PLoS One. 2022 Nov 23;17(11):e0278101. doi: 10.1371/journal.pone.0278101. eCollection 2022.
BACKGROUND: Life expectancy (LE) is increasing all over the world, and relying on LE alone is no longer sufficient to identify whether a country is having a healthier population. Examining the increase in LE in relation to health – health expectancy estimation – is advised to ascertain the increase (or decrease) in LE without disability over time. This study examines the trends in health expectancy at age 60 in Bangladesh from 1996 to 2016.
METHODS: Mortality information from United Nations and World Health Organization and morbidity information from Bangladesh Bureau of Statistics were combined using the Sullivan method.
RESULTS: With an overall declining trend over the study period and a big drop in disability rates during 2012-2013, the disability rates were observed 1.6-1.7% in 2016. The declining trend in disability may have two-fold implications: (1) among the 98.3% older adults (≥60 years) with no severe/extreme disability, those were in jobs could have continued their work if there was no mandatory retirement at age 59, and (2) the 1.7% (translates into 0.2 million in 2020) older adults with severe/extreme disability require care assistance with their daily activities. The observed gain in disability-free life expectancy, the decrease in life expectancy with disability and its proportion allude to the compression of morbidity and healthier older adults over time.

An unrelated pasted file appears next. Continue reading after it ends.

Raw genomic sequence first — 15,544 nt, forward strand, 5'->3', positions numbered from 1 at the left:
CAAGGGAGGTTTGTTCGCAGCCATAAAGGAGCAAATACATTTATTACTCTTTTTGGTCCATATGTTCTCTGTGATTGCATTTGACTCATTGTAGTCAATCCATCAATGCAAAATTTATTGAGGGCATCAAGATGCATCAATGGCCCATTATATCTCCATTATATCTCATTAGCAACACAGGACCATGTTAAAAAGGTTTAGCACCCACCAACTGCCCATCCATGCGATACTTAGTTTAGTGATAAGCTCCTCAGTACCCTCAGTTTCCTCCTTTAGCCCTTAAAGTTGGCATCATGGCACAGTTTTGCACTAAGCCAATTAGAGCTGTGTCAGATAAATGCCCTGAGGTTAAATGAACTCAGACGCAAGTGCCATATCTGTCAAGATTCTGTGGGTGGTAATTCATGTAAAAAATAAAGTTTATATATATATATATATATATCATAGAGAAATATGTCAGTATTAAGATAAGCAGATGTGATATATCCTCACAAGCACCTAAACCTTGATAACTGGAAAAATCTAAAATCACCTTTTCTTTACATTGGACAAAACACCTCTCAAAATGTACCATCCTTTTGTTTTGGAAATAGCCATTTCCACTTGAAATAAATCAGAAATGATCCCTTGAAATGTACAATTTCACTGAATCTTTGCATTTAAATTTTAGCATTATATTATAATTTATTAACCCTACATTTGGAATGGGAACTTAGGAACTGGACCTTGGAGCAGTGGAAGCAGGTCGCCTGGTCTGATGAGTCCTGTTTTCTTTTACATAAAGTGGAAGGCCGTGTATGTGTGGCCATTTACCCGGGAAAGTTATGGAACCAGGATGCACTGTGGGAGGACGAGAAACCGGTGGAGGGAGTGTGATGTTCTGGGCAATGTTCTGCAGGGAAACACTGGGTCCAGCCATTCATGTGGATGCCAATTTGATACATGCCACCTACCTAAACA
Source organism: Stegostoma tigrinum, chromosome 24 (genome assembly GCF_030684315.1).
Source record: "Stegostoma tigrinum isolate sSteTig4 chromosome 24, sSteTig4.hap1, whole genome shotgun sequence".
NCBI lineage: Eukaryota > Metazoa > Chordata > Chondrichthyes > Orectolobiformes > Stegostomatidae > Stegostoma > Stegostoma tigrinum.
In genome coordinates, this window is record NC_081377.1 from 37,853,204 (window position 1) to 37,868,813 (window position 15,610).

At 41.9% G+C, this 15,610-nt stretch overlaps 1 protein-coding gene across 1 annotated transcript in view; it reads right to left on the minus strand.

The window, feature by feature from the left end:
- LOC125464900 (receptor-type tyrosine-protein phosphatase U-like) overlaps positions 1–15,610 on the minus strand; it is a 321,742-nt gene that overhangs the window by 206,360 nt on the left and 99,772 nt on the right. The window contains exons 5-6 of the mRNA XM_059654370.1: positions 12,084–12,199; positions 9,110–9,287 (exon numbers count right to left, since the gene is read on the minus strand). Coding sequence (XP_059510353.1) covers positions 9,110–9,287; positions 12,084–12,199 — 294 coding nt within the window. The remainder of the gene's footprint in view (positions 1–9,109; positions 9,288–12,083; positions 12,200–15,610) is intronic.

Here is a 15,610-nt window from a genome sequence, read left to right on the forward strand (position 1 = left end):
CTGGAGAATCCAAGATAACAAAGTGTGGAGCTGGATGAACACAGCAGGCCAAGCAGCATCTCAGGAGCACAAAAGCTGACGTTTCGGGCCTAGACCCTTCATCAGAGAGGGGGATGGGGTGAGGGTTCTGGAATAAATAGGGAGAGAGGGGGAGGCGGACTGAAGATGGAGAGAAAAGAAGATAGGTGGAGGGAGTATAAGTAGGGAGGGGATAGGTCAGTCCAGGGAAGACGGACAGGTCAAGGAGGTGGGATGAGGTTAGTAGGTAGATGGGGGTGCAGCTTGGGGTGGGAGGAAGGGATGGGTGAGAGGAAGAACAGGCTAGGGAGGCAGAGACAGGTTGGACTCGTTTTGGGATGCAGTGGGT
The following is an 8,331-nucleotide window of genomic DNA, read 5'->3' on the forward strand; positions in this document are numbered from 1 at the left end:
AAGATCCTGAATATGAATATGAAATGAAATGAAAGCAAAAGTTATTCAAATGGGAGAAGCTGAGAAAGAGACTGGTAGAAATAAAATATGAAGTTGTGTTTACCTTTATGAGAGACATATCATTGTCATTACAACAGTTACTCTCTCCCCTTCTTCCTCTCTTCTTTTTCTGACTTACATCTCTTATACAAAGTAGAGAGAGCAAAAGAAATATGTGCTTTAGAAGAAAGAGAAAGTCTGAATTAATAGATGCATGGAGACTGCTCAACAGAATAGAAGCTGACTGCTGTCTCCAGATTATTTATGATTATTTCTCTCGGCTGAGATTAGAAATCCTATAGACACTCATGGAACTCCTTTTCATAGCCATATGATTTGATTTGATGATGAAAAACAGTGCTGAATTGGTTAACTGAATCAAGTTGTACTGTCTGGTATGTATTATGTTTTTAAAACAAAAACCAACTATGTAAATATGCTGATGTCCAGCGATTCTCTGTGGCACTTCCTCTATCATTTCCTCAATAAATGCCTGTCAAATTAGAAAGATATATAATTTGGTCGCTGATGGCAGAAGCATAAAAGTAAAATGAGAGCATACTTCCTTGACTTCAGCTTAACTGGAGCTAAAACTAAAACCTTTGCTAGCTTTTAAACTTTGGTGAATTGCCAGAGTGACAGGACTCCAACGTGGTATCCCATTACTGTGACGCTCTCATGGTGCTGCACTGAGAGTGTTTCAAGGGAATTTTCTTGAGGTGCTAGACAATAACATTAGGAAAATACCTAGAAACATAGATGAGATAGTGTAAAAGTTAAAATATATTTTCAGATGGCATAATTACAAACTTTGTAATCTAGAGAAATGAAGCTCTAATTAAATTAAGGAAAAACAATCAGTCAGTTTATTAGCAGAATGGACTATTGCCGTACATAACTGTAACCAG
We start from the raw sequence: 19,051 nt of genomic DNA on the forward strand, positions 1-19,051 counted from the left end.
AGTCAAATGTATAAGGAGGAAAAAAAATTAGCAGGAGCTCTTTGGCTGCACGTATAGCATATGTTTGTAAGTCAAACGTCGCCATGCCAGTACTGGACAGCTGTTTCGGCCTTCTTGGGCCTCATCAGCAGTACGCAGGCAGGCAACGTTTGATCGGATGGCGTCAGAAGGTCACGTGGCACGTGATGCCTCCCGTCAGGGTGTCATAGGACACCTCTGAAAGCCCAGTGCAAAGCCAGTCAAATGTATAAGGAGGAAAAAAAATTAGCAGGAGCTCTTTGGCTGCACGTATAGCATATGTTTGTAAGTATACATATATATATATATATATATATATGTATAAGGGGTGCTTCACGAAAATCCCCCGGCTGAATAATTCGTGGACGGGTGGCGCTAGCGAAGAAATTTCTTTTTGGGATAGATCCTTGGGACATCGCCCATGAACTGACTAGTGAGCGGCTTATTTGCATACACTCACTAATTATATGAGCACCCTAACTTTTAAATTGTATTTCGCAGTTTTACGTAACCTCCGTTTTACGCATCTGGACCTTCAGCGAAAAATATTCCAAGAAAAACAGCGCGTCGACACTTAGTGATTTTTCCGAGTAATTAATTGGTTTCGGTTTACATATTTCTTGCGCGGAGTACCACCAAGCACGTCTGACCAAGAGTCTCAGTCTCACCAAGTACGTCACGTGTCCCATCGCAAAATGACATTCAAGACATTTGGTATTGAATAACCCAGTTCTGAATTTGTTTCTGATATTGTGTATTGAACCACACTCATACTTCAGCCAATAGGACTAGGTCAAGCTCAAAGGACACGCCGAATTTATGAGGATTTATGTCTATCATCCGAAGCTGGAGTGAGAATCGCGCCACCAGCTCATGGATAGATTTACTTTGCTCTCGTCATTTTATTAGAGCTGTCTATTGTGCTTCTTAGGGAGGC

CONCLUSION: In 2020, Bangladesh had 13.2 million (i.e., 8% of the total population) older adults, which is increasing day by day. The policy makers and government are suggested to prioritize the issues of older adults, particularly disability, care needs, retirement age, and health in the light of the current study’s findings. Utilizing health expectancy research is suggested to understand the combined effect of disability and mortality for considering policy changes.